Otherwise both sides of any issue continue to walk on well worn paths that feel like truth, but which are really just bullying.  When we’re on those paths, no matter how certain we are, we’re blind, our paths lighted only by the darkness of certainty and truth without grace which end up leaving us fumbling in the darkness of bullying. 

Repenting of that path, we can see Jesus again.  Turning toward Jesus, with his light to guide us, we don’t always know exactly where we are going, or where we’ll end up, but we do know the way.  Jesus is the way.   With the grace of Jesus and restored relationships to guide us, we travel together toward an uncertain future, secure not in the destination, secure not in the end, but secure in each other, and secure in the grace of Jesus to guide us.

Saturday, December 24, 2016

And That's What Christmas Is All About: Becoming Human On A Lark

Brad Sullivan
Christmas Eve, Year A
December 24, 2016
Emmanuel, Houston
Luke 2:1-14(15-20)
Becoming Human On A Lark

And that’s what Christmas is all about, Charlie Brown.  Every time I hear Luke’s telling of Jesus’ birth, I hear Linus telling the Christmas story to Charlie Brown, letting him know what Christmas is really all about.  Christmas is about the joy of God becoming human and how fantastic it is that God thinks highly enough of us, love us enough, that he actually wanted to be one of us.  How crazy is that?  How great, but is God just totally nuts?  Maybe.  Now, rumor has it that becoming human:  living, dying, being resurrected for our sake, was always part of God’s plan, but what if it started on a lark, kind of just a crazy, whimsical idea?  Imagine Jesus, before becoming human, saying to his Father:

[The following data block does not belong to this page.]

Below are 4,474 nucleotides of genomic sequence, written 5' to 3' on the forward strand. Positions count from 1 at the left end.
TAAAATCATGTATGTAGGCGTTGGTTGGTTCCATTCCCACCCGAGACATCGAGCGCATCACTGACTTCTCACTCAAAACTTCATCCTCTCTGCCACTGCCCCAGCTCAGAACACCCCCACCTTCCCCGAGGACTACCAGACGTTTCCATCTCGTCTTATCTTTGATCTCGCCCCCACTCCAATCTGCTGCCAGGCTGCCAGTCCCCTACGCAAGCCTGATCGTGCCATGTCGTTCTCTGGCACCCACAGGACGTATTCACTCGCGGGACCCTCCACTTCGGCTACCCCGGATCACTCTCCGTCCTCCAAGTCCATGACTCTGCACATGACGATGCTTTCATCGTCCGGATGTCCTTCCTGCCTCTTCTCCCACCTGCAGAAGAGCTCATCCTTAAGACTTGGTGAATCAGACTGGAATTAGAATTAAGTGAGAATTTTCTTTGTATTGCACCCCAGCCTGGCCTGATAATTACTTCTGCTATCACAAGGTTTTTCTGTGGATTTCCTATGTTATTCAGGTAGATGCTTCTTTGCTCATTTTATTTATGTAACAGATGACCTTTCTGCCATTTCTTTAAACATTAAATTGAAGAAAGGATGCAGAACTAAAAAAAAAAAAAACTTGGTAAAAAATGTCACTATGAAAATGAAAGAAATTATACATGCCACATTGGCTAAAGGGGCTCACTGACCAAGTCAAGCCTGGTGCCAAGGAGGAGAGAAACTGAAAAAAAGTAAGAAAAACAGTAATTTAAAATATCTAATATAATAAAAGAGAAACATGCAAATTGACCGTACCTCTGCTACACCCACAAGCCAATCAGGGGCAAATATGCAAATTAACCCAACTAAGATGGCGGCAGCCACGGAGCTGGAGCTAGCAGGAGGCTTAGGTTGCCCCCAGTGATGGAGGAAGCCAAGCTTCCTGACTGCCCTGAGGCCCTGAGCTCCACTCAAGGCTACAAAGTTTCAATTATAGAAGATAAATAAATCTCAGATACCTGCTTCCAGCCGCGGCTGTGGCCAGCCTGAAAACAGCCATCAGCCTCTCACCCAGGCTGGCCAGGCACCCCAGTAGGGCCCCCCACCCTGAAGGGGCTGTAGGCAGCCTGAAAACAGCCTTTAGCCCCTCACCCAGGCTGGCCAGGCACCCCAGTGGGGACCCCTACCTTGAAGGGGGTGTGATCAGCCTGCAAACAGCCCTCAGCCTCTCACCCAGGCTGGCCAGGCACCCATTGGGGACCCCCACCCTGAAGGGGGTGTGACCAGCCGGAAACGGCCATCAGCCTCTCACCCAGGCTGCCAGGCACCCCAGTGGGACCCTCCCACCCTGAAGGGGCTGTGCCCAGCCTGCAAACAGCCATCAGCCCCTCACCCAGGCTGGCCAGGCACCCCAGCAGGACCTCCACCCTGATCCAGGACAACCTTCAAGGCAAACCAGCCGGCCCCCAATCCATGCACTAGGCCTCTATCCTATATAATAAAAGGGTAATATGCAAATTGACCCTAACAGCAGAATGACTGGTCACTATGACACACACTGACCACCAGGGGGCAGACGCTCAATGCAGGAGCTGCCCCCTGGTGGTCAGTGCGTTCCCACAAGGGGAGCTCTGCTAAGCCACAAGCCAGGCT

Jesus:               Dad, you know how much we love those humans?

Father:             Yeah, Son.  I do.

Jesus:               Have you ever thought about how great it would be to actually be one of them?

Father:             What do you mean, Son?

Jesus:               Well, we love them so much, I’d really like to be one of them, like how people share their lives and experiences with each other, and they draw nearer to each other through sharing their lives together.  You know how you’re always wanting humans to draw nearer to you?  Well, how much nearer can you get?  We become one of them.

Father:             (considers for a moment)  You know, that’s really not a bad idea.  Let’s see what the Spirit says.  You’ve been listening, I take it?

Holy Spirit:     Of course I have, and I think it’s a lovely idea.  Connect with them, show them how much we care.  You know, it may even be a chance to redeem them.

Jesus:               Hey.
Father:             Hmm, you know that’s a heck of an idea, something I’ve been thinking about for a long time.

Holy Spirit:     I know you have.

Father:             They separated themselves from us in the Garden.

Jesus:               So we join ourselves back to them by becoming one of them. 

Father:             Hmm…except there’s still that sin problem.

Holy Spirit:     Oh, there you go again.

Father:             Well, it’s a big problem.

Holy Spirit:     I know it is.

Father:             They keep hurting each other, hurting themselves, putting up barriers between each other, barriers between them and us.

Holy Spirit:     Uh huh. (kind of patronizing)

Father:             We are love.  We don’t have any barriers between us.  It’s not like we can have Jesus go out there and sin.

Holy Spirit:     I know.

Father:             (sigh, exasperated)  All I ever wanted was for them to love each other like we love our-self, like we love them.  It gets very frustrating.

Holy Spirit:     Well you know, if he becomes human, Jesus could join with all of their sins in his death.

Jesus:               Wait, what?

Father:             Oh, now you’re talking.  We could somehow pour all of humanity’s sins onto him so even their sins won’t separate them from us.

Jesus:               Um…guys, I’m not so sure…

Holy Spirit:     It’d have to be a memorable death, too, something gruesome…

Jesus:               Ok guys, hold it.  I was thinking of something simple, like a little weekend tryst…